Welcome to Noncomittal-topia
Woah, check out that title! Supposedly Wonderful Future? That must be a hard-hitting, pessimistic commentary on the future of humanity, right? At the very least the story of a false utopia that gradually reveals its sinister undertones or something. As it turns out, it’s neither. All in all the supposedly wonderful future presented in Dmitry Zagumennov’s text-heavy narrative sounds pretty ace to me. The game does touch on some of the issues an advanced society might face but really bails out of delving into them in depth. I can appreciate Zagumennov’s decision to avoid the melodramatic dystopian setting, but as the game progresses and continues to steer clear of making definitive commentary on any important issues or ideas, it starts to look like a general fear of commitment.
125,000 of ’em! That’s a lot of words in one game. Supposedly Wonderful Future tells its story through “RPG-style” text boxes that you access by clicking on characters and interactive pieces of the environment. Most of the word-count is wrapped up in your conversations with NPCs, during which you pick a response every few lines. The age old formula. It’s worth noting that you won’t actually read 125,000 words. The game doesn’t force you to inspect every piece of scenery nor read through every conversational branch.
Still, I consider modern games that rely so heavily on text to be very risky propositions. Obviously they have the potential to be absolutely memorable, disruptive masterpieces, but the possibility of a complete waste of time looms large. I’ll always unapologetically label a game like this “wordy wank” unless it satisfies four basic criteria:
- It must tell an interesting story.
- The writing must be engaging.
- It must respect the player’s time.
- It must justify being a game rather than a book.
Let’s take a closer look at those criteria to determine whether Zagumennov’s work is wonderful or wank.
Is the story interesting?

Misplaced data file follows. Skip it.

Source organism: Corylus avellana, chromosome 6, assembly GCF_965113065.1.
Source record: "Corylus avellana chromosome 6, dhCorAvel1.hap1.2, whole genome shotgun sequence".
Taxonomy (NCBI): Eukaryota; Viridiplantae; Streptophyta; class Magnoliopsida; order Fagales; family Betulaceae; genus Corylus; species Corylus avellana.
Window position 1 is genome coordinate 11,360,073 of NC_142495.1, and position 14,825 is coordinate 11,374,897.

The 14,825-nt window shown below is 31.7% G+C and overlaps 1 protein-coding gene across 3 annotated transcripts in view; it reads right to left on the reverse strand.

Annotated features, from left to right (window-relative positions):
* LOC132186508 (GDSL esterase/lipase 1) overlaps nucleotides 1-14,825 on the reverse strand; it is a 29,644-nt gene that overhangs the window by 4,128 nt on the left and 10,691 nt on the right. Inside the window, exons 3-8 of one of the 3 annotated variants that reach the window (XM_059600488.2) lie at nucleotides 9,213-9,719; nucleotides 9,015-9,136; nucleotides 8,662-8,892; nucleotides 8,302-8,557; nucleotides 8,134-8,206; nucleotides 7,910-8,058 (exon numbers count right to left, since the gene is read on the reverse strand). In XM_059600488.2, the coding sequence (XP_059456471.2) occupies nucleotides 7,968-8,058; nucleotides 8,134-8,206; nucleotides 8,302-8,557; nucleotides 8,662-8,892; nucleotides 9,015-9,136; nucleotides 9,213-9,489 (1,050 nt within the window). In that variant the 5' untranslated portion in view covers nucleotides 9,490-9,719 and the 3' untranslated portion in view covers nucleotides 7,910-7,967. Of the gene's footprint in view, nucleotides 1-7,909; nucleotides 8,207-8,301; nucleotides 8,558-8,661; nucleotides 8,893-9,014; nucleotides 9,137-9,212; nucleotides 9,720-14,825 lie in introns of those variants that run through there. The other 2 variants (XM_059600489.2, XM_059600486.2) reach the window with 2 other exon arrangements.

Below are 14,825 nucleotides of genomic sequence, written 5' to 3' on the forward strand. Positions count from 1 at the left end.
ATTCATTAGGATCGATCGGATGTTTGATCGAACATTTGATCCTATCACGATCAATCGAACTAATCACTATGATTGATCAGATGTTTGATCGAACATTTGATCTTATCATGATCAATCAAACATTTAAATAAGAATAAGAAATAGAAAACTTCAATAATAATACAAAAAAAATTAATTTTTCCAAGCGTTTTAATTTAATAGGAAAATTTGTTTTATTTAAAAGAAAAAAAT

The story has its ups and downs, eventually averaging out to be reasonably enjoyable. Not remarkable by any stretch, but fairly engaging. You play as Michael, the co-founder of a small tech company, who’s visited by a time traveller from the future. Of course, with a bit of persuasion, old Mike is happy to accompany the lady back to the future (where they apparently do still need roads) and participate in some kind of secret project.
Following that prologue, the story plays out over five chapters, 30 years in the future. To the game’s credit, each section presents a fresh premise that at least vaguely contributes to the overarching narrative. In each one, you dive into the thick of some problematic real-life scenario or other and attempt to resolve it with the benefit of your unique outsider’s perspective.
I wasn’t invested at all at the close of the prologue. I released an almighty groan and prepared my soul for another 100,000 words of drudgery. But then out of nowhere, the first chapter completely turned it around. This is a spoiler-free review, so suffice it to say the tone was darker than I expected, and the scenario more novel. From what I can tell, my conversation choices did affect the outcome of chapter one, which is sadly more than I can say for 95% of the remainder of the game.
And then chapter two happened. What a mountainous, steaming pile of text-crement. This and one other chapter flunked the “interesting story” test. It’s literally all about a girl who posts comedy videos online with her friends and decides that actually she might stop doing that. Remarkably it gets less interesting as you discover more about the scenario. Witheringly wordy wank.
Now here’s the thing about Supposedly Wonderful Future. It desperately wants to be deep, and it’s in this aspect that the game is the most frustratingly non-committal. How philosophically minded you are really determines the level of enjoyment you’ll get out of it. Zagumennov throws in philosophical concepts like they’re going out of fashion (to be fair, they might be), but just dips a timid toe into each before recoiling and running away. If you’re into philosophy at all, you’ll probably find that Wonderful Future’s attempts are too rudimentary to be profound. You might even find some of them annoying.
On the other hand, if you’re not a nerd in the ways of existentialism and metaphysics but enjoy a thought-provoking story, this one might fit the bill.
Is it well-written?